Sustainable intensification: A continuation of old practices?

Agricultural production of the last 50 years has been dominated by a productionist paradigm, based on the centrality of high crop yields and mass productivity. However, with a predicted population increase of 2 billion in the next 30 years (UN, 2019), alongside the ever-growing challenges of environmental degradation and climate change, it is widely accepted that this approach is not sustainable, prompting the question of how to feed the growing population in a sustainable fashion with fewer available resources.

Strawberry pickers on field

One proposal which has gained traction since the late-20th century is ‘sustainable intensification’ (SI), an agricultural approach heralded for its potential to address problems of food insecurity and climate change whilst also increasing crop-yields. In doing so, it aims to feed the growing population in a ‘sustainable’ manner. Simply put, SI refers to agricultural techniques which use the same or less inputs and, without expanding land use, to produce higher crop yields. Its proponents argue that higher productivity should reduce global demand for food, causing prices to fall and halting the need to convert biodiverse areas into farmland (Cook et al., 2015). Similarly, by using less chemicals and water, the impact agricultural production has on existing farmland should be lower, something that would result in less environmental degradation.

However, the extent to which SI offers any true change to our agricultural system has been questioned recently, with some calling it an oxymoron underpinned by the dominant, corporate, productionist agenda’ (Mahon et al., 2017) that uses the ‘S’ word as a smokescreen (Lang and Barling, 2012; Cook et al., 2015). Such criticisms have been levelled by the Food Ethics Council, which argues that SI is a deceitful idea used to justify “business as usual” for agricultural MNCs.

agricultural worker in field in Bangladesh

Indeed, these concerns carry validity. Whilst most would agree that food production needs to be increased over the next 30 years, we must be wary of ignoring other aspects of the food system. With SI’s focus on yield increase, it seems as though little thought is being given to distribution, even though this is likely to remain a critical issue no matter how much food is produced. Producing more may not be as important as distributing better. In a similar vein, we should be sceptical of the narrowness of SI’s definition of ‘sustainability’ when used by agricultural MNCs. Yes, SI might be sustainable regarding resource efficiency, but social and economic aspects must be considered alongside this. Implementation of such agricultural processes need to interact with governments and local stakeholders, rather than forcing their ideas on localities, in order to ensure these changes are sustainable for them too. Otherwise, notions of neo-colonialism will be echoed (Rock, 2019).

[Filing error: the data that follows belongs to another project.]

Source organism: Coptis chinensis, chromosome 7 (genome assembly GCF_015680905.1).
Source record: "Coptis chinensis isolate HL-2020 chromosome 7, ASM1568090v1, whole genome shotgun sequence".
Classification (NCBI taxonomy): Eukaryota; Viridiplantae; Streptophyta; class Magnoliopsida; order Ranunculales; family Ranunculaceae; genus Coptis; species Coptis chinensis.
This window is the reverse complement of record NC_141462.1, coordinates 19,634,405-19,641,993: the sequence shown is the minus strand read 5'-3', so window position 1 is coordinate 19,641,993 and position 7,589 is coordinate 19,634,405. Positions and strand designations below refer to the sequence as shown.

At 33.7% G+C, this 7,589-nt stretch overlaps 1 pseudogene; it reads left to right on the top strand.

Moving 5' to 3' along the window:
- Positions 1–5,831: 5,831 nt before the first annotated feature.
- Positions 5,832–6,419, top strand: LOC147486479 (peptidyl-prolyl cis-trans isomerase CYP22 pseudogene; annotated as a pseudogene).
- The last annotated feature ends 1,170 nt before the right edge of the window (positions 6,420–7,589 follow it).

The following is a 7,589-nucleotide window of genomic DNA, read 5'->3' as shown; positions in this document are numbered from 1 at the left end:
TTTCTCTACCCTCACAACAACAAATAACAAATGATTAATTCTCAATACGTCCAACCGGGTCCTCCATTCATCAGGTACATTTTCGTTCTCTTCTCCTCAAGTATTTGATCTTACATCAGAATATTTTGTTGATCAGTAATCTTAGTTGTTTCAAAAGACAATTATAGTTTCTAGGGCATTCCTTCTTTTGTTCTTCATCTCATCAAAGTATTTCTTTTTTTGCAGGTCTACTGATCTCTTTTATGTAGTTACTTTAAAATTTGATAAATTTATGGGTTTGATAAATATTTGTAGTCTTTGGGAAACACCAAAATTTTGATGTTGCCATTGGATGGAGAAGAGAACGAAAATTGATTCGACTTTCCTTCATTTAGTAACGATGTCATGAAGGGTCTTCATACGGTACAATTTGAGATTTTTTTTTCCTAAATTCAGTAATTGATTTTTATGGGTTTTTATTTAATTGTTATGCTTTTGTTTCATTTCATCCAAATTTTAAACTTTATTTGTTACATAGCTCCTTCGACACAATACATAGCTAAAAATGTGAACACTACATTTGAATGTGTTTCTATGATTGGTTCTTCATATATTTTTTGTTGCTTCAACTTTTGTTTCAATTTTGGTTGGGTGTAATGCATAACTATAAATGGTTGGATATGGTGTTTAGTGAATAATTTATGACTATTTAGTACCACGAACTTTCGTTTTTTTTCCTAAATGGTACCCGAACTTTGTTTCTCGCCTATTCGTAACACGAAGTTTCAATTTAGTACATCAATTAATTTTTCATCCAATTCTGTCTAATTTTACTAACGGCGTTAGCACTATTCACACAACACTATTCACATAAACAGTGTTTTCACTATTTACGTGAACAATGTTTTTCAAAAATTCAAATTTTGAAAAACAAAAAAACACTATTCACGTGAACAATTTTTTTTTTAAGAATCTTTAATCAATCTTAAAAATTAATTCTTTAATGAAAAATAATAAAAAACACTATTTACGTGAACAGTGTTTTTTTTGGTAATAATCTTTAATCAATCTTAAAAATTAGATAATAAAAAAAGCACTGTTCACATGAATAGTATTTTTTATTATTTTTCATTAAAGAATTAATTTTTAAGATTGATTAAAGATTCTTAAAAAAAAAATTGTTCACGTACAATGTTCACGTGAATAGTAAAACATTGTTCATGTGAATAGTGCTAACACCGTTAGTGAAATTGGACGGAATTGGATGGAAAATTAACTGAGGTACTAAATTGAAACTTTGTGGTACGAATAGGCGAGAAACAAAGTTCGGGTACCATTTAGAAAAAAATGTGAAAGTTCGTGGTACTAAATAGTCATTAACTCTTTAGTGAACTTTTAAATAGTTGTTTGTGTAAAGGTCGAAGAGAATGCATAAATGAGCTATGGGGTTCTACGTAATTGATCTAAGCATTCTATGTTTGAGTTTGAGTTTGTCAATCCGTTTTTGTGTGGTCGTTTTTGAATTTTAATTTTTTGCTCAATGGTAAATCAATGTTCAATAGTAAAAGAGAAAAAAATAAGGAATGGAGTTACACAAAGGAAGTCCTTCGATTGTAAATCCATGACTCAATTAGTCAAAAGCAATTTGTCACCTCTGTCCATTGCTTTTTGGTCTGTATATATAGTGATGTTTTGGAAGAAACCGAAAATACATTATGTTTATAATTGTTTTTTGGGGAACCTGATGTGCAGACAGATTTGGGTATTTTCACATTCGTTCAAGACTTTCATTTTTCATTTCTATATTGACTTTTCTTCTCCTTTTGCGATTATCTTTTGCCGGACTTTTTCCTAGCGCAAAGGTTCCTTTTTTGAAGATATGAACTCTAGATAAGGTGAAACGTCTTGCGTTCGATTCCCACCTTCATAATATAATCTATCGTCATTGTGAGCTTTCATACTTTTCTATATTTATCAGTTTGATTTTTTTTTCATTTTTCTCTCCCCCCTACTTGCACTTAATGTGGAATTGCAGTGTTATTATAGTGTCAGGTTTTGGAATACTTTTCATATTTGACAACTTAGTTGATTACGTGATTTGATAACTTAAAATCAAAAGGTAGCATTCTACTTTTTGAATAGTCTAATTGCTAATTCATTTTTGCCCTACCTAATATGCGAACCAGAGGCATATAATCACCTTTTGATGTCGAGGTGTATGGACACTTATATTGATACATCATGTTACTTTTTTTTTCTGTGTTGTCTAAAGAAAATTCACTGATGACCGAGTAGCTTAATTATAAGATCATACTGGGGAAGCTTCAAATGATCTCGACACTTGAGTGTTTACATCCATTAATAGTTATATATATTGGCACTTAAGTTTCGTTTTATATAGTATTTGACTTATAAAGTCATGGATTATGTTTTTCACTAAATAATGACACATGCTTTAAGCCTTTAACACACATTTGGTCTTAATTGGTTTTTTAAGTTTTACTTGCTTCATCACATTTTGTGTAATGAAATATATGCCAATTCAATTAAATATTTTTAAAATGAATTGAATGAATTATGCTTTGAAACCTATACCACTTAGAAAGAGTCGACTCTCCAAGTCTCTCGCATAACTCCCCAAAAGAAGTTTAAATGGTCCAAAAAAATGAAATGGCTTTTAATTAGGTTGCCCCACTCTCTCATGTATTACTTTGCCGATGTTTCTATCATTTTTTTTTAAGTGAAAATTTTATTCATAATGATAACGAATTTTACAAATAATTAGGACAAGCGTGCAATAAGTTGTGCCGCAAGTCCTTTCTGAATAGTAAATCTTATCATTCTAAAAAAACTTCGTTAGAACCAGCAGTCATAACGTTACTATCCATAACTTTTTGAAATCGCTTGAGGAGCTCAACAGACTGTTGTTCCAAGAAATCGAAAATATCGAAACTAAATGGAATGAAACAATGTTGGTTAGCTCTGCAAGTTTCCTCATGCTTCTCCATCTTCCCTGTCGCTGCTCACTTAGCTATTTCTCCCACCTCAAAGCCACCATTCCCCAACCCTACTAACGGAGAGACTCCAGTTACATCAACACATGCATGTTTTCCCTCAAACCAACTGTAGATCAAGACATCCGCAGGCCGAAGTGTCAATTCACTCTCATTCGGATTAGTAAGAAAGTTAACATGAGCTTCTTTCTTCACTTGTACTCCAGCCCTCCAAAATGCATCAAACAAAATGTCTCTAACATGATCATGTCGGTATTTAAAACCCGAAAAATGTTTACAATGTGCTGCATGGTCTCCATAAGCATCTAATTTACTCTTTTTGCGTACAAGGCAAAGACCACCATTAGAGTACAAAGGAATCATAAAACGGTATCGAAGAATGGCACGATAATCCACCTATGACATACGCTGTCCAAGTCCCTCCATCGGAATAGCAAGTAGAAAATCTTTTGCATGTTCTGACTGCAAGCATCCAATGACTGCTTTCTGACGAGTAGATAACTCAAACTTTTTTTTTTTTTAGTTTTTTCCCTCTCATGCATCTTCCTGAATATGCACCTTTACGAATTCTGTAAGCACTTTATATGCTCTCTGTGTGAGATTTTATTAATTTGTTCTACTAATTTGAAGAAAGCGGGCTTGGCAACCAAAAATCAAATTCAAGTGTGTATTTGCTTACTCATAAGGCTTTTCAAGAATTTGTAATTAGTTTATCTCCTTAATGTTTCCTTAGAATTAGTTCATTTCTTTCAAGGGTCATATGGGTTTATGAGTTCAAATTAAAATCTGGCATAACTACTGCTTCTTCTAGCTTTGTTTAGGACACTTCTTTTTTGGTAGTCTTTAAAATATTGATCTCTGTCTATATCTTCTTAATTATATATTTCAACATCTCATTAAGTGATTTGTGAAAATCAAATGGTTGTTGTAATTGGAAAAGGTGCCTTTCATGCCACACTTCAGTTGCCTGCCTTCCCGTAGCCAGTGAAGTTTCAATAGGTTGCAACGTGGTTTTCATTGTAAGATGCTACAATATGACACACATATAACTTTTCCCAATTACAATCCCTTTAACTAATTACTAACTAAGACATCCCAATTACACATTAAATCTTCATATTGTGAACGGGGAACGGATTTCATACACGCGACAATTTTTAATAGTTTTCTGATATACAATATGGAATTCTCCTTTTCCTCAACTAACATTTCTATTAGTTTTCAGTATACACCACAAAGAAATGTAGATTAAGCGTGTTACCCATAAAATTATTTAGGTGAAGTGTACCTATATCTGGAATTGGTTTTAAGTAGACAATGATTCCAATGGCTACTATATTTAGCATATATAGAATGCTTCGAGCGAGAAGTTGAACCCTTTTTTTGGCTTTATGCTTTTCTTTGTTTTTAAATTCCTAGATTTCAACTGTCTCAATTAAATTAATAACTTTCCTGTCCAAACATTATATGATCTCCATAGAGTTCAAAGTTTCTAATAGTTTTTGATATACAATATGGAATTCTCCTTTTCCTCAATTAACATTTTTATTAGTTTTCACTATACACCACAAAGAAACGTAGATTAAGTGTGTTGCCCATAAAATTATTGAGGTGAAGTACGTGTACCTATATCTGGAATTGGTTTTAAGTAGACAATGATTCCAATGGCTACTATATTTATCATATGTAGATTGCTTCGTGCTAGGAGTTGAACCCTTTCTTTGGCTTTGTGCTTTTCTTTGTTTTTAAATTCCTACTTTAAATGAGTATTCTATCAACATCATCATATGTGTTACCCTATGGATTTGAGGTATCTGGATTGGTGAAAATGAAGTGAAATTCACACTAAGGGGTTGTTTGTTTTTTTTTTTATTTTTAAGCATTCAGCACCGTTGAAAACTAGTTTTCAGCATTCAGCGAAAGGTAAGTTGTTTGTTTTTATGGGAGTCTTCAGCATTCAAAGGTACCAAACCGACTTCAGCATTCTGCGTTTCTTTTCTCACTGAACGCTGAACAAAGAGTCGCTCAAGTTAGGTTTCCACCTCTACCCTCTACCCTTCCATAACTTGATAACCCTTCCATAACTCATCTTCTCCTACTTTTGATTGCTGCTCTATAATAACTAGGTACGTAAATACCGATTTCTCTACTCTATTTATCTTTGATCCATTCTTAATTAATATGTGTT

If these parameters are met, SI can no doubt represent an effective change in the way the agricultural system operates, presenting us with a more sustainable pathway. However, if they are not, we could just be witnessing a continuation of old productionist practices hidden under the guise of sustainability.

This blog was written as part of the core module ‘Anthropology of Sustainability' for the MA Anthropology of Global Futures and Sustainability.

About the author

Basil Hayes graduated with an MA in Anthropology of Global Futures and Sustainability in September 2022.